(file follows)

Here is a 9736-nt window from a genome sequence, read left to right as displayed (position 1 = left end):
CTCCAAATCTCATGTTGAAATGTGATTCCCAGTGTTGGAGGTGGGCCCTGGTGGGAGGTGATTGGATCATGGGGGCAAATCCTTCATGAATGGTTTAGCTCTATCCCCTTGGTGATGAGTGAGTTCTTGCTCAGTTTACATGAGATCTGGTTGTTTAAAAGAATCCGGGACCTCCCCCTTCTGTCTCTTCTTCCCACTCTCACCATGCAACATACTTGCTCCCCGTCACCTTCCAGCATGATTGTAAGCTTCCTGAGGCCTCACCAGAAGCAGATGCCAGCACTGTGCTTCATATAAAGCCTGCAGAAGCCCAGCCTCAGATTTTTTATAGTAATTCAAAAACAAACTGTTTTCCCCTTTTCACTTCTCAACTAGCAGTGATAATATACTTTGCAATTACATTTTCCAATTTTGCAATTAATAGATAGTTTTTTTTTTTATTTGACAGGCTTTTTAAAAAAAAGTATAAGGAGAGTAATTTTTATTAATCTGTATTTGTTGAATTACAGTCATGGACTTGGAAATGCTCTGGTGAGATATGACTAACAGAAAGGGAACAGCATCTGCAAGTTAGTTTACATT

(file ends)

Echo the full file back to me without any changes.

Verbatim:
Here is a 9736-nt window from a genome sequence, read left to right as displayed (position 1 = left end):
CTCCAAATCTCATGTTGAAATGTGATTCCCAGTGTTGGAGGTGGGCCCTGGTGGGAGGTGATTGGATCATGGGGGCAAATCCTTCATGAATGGTTTAGCTCTATCCCCTTGGTGATGAGTGAGTTCTTGCTCAGTTTACATGAGATCTGGTTGTTTAAAAGAATCCGGGACCTCCCCCTTCTGTCTCTTCTTCCCACTCTCACCATGCAACATACTTGCTCCCCGTCACCTTCCAGCATGATTGTAAGCTTCCTGAGGCCTCACCAGAAGCAGATGCCAGCACTGTGCTTCATATAAAGCCTGCAGAAGCCCAGCCTCAGATTTTTTATAGTAATTCAAAAACAAACTGTTTTCCCCTTTTCACTTCTCAACTAGCAGTGATAATATACTTTGCAATTACATTTTCCAATTTTGCAATTAATAGATAGTTTTTTTTTTTATTTGACAGGCTTTTTAAAAAAAAGTATAAGGAGAGTAATTTTTATTAATCTGTATTTGTTGAATTACAGTCATGGACTTGGAAATGCTCTGGTGAGATATGACTAACAGAAAGGGAACAGCATCTGCAAGTTAGTTTACATT